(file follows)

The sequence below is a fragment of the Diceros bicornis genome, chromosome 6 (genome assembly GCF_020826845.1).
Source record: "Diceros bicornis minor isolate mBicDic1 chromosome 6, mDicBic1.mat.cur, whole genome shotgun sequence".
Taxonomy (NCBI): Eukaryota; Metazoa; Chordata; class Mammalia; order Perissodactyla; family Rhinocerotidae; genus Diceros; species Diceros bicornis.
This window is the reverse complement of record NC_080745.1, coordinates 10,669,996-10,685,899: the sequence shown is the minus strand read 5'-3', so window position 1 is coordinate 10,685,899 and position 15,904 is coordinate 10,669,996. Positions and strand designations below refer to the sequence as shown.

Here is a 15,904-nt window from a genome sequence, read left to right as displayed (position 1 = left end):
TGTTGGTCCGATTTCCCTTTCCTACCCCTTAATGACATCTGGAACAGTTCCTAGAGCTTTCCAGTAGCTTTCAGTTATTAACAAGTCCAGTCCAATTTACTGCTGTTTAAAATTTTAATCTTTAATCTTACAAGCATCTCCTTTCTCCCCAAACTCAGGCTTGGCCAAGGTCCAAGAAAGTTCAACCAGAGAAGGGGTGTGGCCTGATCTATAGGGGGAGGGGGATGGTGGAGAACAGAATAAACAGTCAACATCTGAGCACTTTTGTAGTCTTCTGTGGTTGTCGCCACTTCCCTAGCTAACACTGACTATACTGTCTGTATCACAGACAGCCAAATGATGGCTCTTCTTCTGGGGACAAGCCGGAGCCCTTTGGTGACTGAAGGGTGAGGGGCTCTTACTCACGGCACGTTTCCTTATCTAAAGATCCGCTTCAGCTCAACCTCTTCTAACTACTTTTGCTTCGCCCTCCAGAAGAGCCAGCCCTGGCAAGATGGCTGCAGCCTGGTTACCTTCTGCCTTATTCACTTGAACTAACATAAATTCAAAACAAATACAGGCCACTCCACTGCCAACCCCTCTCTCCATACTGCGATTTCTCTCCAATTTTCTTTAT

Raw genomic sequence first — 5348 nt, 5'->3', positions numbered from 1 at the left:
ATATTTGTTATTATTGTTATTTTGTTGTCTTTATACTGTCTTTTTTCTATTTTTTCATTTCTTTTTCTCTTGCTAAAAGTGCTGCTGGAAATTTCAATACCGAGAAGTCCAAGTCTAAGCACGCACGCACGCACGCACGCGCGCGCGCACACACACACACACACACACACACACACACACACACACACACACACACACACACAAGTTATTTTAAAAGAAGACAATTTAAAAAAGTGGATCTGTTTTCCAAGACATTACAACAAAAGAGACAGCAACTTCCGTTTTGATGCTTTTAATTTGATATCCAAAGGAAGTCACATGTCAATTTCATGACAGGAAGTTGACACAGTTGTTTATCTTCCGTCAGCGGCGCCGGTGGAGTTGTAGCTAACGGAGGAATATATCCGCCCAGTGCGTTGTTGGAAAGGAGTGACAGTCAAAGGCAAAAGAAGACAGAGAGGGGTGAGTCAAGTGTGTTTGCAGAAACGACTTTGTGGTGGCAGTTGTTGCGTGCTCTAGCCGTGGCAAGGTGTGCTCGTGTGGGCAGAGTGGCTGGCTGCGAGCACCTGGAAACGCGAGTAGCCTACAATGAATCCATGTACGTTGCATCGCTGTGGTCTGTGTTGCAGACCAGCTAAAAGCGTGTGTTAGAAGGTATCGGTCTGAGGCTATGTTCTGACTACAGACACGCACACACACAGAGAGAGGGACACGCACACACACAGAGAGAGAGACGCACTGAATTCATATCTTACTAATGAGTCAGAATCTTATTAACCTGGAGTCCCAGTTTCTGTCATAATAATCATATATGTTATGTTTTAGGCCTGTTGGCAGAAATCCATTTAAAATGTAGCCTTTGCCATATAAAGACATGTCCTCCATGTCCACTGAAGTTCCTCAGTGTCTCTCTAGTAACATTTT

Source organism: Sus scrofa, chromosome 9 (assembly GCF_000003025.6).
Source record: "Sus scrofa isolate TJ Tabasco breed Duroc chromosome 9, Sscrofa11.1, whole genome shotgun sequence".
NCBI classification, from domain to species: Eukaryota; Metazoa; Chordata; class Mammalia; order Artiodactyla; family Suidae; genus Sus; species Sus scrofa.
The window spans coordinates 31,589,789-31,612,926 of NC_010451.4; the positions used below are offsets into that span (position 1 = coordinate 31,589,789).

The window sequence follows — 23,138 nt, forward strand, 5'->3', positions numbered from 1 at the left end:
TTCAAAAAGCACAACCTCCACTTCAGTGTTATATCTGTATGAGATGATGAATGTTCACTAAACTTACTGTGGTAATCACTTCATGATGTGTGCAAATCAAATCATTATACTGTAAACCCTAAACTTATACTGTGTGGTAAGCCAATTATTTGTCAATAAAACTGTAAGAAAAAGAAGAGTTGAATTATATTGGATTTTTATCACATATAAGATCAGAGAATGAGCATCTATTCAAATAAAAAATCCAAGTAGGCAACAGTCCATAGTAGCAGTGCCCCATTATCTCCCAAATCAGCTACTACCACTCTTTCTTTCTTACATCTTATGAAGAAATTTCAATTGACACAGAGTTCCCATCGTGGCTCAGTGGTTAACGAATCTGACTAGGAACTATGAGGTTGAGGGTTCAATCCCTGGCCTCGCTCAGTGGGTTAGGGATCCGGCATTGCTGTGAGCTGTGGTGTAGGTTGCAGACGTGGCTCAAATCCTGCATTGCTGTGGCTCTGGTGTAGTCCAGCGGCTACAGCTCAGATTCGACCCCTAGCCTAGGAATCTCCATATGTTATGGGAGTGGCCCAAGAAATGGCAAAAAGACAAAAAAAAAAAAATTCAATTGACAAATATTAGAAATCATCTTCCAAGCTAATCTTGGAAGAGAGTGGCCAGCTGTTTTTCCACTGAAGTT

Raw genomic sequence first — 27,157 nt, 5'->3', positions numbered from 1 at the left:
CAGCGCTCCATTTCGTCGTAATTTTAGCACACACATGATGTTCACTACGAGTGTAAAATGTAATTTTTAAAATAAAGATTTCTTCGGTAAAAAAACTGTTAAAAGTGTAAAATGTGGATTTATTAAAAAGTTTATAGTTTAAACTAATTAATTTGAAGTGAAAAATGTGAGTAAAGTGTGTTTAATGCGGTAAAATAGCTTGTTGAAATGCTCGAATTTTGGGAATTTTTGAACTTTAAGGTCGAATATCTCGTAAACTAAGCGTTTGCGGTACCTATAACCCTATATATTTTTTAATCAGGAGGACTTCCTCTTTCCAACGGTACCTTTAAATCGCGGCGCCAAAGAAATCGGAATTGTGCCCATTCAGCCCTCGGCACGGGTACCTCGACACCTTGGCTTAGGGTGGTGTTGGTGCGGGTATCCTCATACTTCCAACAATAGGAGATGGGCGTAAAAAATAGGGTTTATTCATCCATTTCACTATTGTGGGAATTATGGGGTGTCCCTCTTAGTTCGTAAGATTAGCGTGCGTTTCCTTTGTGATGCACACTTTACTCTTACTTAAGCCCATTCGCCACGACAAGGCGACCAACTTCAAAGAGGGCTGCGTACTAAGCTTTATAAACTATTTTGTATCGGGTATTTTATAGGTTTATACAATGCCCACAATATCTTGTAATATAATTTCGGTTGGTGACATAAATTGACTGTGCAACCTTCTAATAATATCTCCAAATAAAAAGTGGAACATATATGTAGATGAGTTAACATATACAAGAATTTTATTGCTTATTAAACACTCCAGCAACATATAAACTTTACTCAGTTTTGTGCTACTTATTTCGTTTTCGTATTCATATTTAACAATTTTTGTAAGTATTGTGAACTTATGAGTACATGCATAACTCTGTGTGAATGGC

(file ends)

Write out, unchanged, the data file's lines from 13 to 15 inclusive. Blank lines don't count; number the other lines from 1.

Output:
The window sequence follows — 23,138 nt, forward strand, 5'->3', positions numbered from 1 at the left end:
TTCAAAAAGCACAACCTCCACTTCAGTGTTATATCTGTATGAGATGATGAATGTTCACTAAACTTACTGTGGTAATCACTTCATGATGTGTGCAAATCAAATCATTATACTGTAAACCCTAAACTTATACTGTGTGGTAAGCCAATTATTTGTCAATAAAACTGTAAGAAAAAGAAGAGTTGAATTATATTGGATTTTTATCACATATAAGATCAGAGAATGAGCATCTATTCAAATAAAAAATCCAAGTAGGCAACAGTCCATAGTAGCAGTGCCCCATTATCTCCCAAATCAGCTACTACCACTCTTTCTTTCTTACATCTTATGAAGAAATTTCAATTGACACAGAGTTCCCATCGTGGCTCAGTGGTTAACGAATCTGACTAGGAACTATGAGGTTGAGGGTTCAATCCCTGGCCTCGCTCAGTGGGTTAGGGATCCGGCATTGCTGTGAGCTGTGGTGTAGGTTGCAGACGTGGCTCAAATCCTGCATTGCTGTGGCTCTGGTGTAGTCCAGCGGCTACAGCTCAGATTCGACCCCTAGCCTAGGAATCTCCATATGTTATGGGAGTGGCCCAAGAAATGGCAAAAAGACAAAAAAAAAAAAATTCAATTGACAAATATTAGAAATCATCTTCCAAGCTAATCTTGGAAGAGAGTGGCCAGCTGTTTTTCCACTGAAGTT

Raw genomic sequence first — 27,157 nt, 5'->3', positions numbered from 1 at the left: